This week in Henderson v. Box, the U.S. Supreme Court reaffirmed that marriage equality is the law of the land and that states must provide the same rights to same-sex and different-sex spouses. After the Supreme Court ruled in Obergefell v. Hodges in 2015 that same-sex couples had a right to marry, Indiana refused to list same-sex married parents on their children’s birth certificates. Eight same-sex married couples in Indiana sued the state and won before the trial court, and then again in the Seventh Circuit Court of Appeals. The state of Indiana asked the Supreme Court to review the case in June 2020. The National Center for Lesbian Rights joined an excellent team of attorneys to represent the parents before the Supreme Court.
On December 14, 2020, the Supreme Court’s simple order, “Petition DENIED,” upheld the lower court’s order in Henderson v. Box that Indiana must treat same-sex spouses equally and apply the same rules to all spouses, regardless of gender or sexual orientation, when issuing birth certificates. Indiana was the last state still attempting to deny this right to same-sex spouses, so this order means that in every state when a parent gives birth, their spouse can also be listed on their child’s birth certificate regardless of gender.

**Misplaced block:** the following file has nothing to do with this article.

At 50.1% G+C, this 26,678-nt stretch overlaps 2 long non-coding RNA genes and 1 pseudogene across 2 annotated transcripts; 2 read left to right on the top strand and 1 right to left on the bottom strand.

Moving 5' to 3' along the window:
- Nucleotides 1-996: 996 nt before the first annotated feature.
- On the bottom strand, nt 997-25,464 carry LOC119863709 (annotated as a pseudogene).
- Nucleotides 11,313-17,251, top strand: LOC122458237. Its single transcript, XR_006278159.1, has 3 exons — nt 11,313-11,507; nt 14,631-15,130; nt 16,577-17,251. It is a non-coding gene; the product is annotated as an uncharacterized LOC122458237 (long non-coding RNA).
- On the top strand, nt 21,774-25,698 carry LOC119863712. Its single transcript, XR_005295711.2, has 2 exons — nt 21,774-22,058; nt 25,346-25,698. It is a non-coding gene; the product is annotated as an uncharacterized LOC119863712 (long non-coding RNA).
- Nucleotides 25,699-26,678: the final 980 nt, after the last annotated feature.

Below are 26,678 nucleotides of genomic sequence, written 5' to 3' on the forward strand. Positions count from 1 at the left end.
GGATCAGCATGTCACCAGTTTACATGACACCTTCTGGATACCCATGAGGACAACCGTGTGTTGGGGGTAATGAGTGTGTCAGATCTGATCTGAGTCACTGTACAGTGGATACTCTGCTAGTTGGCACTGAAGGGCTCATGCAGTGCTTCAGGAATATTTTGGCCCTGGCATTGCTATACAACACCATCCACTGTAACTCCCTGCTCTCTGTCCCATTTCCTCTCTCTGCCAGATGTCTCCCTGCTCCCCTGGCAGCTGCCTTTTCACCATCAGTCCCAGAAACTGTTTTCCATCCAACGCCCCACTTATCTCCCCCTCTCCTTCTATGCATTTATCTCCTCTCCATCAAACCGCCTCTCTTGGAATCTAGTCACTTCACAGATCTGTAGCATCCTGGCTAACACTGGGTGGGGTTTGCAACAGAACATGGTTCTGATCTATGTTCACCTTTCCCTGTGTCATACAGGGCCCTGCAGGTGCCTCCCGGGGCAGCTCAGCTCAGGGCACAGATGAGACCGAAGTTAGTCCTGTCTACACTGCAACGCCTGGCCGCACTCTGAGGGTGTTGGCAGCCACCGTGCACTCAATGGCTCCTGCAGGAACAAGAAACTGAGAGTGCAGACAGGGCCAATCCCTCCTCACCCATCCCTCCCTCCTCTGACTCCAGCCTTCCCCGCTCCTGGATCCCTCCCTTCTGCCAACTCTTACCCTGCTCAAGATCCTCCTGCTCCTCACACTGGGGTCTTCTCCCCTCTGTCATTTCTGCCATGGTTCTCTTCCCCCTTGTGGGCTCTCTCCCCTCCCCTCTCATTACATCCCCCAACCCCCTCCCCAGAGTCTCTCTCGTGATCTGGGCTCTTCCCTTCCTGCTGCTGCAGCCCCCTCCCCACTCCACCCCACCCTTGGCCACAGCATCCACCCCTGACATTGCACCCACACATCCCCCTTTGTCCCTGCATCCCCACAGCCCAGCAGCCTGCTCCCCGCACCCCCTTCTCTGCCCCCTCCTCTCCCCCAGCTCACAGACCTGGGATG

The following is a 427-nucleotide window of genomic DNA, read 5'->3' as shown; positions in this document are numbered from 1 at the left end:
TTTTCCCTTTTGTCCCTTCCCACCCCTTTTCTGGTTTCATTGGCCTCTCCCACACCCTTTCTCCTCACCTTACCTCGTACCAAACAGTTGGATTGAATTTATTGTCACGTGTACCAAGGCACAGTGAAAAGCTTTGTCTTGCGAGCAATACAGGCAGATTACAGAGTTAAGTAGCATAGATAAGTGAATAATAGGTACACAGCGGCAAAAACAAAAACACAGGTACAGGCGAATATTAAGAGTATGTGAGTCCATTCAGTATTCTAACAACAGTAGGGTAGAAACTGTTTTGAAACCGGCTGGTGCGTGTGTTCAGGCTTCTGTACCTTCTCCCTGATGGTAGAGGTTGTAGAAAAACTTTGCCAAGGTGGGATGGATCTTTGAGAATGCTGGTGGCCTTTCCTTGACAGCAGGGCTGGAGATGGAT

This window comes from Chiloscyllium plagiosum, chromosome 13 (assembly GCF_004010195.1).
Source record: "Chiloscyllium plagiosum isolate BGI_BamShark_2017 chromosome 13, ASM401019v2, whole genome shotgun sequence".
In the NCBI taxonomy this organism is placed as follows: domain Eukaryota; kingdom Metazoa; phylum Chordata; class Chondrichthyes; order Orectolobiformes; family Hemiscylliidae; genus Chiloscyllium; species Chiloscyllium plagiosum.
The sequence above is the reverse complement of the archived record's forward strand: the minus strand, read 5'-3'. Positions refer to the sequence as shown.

This case should not have been necessary because Indiana should have followed the clear rulings already issued by the Supreme Court. The Supreme Court previously ruled twice in other NCLR cases that same-sex couples have not only the right to marry but to have access to the same legal rights and obligations given to different-sex spouses. In Pavan v. Smith, the Supreme Court ruled that states must list same-sex couples on their children’s birth certificates according to the same rules applied to different-sex couples. Even so, the state of Indiana spent thousands of taxpayer dollars and over five years fighting for the right to disregard the marriages of same-sex spouses in Indiana.
This important ruling affirms that same-sex spouses must be treated equally. However, this decision alone doesn’t protect all our families. It is still very important for all non-birth parents who conceive a child through assisted reproduction, as well as all non-genetic parents to get an adoption or other court order affirming they are a parent, even if they are married and even if they appear on their child’s birth certificate. A birth certificate allows families to be recognized in daily life, but if your parental rights are challenged in court, a birth certificate by itself does not protect those rights.
This week was an important victory in our journey toward full family equality, but many families, including families with unmarried parents, multiple parents, low-income parents, parents conceiving through surrogacy and many other families are not fully recognized by the law in every state. NCLR has been fighting for family recognition since 1977, and we won’t stop until every family is given the equal dignity and respect they deserve.